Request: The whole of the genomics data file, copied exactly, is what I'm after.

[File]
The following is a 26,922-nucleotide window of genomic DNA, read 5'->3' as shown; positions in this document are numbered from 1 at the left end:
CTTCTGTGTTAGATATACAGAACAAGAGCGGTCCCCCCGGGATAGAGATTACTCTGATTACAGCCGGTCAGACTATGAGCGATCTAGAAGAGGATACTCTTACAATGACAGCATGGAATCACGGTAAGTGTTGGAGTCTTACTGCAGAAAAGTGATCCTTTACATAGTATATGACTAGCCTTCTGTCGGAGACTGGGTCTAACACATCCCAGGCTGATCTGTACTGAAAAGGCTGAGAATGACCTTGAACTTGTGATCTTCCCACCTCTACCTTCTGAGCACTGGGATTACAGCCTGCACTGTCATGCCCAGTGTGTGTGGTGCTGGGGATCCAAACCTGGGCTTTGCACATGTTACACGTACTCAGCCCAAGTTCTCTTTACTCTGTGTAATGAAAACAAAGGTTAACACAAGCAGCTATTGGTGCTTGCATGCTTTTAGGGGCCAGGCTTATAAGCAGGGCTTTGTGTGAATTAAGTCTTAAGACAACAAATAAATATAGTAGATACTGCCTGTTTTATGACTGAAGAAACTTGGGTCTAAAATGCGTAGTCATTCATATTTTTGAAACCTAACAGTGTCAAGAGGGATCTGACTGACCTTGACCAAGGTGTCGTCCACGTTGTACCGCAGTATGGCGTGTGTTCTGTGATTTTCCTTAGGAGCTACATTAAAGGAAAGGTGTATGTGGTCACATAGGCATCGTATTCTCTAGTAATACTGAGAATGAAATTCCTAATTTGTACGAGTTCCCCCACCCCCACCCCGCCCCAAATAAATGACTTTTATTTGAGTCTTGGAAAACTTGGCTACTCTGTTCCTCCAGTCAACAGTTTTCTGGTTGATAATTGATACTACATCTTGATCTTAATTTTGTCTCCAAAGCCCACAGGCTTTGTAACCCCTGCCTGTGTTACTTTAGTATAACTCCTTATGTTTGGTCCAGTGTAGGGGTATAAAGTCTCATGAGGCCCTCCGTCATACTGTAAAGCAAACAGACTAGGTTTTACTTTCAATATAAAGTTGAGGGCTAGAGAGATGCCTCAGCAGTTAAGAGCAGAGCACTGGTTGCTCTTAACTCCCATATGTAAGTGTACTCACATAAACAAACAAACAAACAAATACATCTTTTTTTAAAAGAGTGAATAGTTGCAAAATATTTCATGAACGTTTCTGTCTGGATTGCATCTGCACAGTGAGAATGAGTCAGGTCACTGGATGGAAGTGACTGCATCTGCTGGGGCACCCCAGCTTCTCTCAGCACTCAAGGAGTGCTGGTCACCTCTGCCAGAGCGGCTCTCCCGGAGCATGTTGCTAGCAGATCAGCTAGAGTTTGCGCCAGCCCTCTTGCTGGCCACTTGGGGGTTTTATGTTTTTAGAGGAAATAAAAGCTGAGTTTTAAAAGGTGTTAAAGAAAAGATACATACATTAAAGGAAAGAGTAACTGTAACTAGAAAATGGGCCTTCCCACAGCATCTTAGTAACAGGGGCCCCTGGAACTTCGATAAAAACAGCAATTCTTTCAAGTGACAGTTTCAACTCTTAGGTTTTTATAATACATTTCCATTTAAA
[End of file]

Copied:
The following is a 26,922-nucleotide window of genomic DNA, read 5'->3' as shown; positions in this document are numbered from 1 at the left end:
CTTCTGTGTTAGATATACAGAACAAGAGCGGTCCCCCCGGGATAGAGATTACTCTGATTACAGCCGGTCAGACTATGAGCGATCTAGAAGAGGATACTCTTACAATGACAGCATGGAATCACGGTAAGTGTTGGAGTCTTACTGCAGAAAAGTGATCCTTTACATAGTATATGACTAGCCTTCTGTCGGAGACTGGGTCTAACACATCCCAGGCTGATCTGTACTGAAAAGGCTGAGAATGACCTTGAACTTGTGATCTTCCCACCTCTACCTTCTGAGCACTGGGATTACAGCCTGCACTGTCATGCCCAGTGTGTGTGGTGCTGGGGATCCAAACCTGGGCTTTGCACATGTTACACGTACTCAGCCCAAGTTCTCTTTACTCTGTGTAATGAAAACAAAGGTTAACACAAGCAGCTATTGGTGCTTGCATGCTTTTAGGGGCCAGGCTTATAAGCAGGGCTTTGTGTGAATTAAGTCTTAAGACAACAAATAAATATAGTAGATACTGCCTGTTTTATGACTGAAGAAACTTGGGTCTAAAATGCGTAGTCATTCATATTTTTGAAACCTAACAGTGTCAAGAGGGATCTGACTGACCTTGACCAAGGTGTCGTCCACGTTGTACCGCAGTATGGCGTGTGTTCTGTGATTTTCCTTAGGAGCTACATTAAAGGAAAGGTGTATGTGGTCACATAGGCATCGTATTCTCTAGTAATACTGAGAATGAAATTCCTAATTTGTACGAGTTCCCCCACCCCCACCCCGCCCCAAATAAATGACTTTTATTTGAGTCTTGGAAAACTTGGCTACTCTGTTCCTCCAGTCAACAGTTTTCTGGTTGATAATTGATACTACATCTTGATCTTAATTTTGTCTCCAAAGCCCACAGGCTTTGTAACCCCTGCCTGTGTTACTTTAGTATAACTCCTTATGTTTGGTCCAGTGTAGGGGTATAAAGTCTCATGAGGCCCTCCGTCATACTGTAAAGCAAACAGACTAGGTTTTACTTTCAATATAAAGTTGAGGGCTAGAGAGATGCCTCAGCAGTTAAGAGCAGAGCACTGGTTGCTCTTAACTCCCATATGTAAGTGTACTCACATAAACAAACAAACAAACAAATACATCTTTTTTTAAAAGAGTGAATAGTTGCAAAATATTTCATGAACGTTTCTGTCTGGATTGCATCTGCACAGTGAGAATGAGTCAGGTCACTGGATGGAAGTGACTGCATCTGCTGGGGCACCCCAGCTTCTCTCAGCACTCAAGGAGTGCTGGTCACCTCTGCCAGAGCGGCTCTCCCGGAGCATGTTGCTAGCAGATCAGCTAGAGTTTGCGCCAGCCCTCTTGCTGGCCACTTGGGGGTTTTATGTTTTTAGAGGAAATAAAAGCTGAGTTTTAAAAGGTGTTAAAGAAAAGATACATACATTAAAGGAAAGAGTAACTGTAACTAGAAAATGGGCCTTCCCACAGCATCTTAGTAACAGGGGCCCCTGGAACTTCGATAAAAACAGCAATTCTTTCAAGTGACAGTTTCAACTCTTAGGTTTTTATAATACATTTCCATTTAAA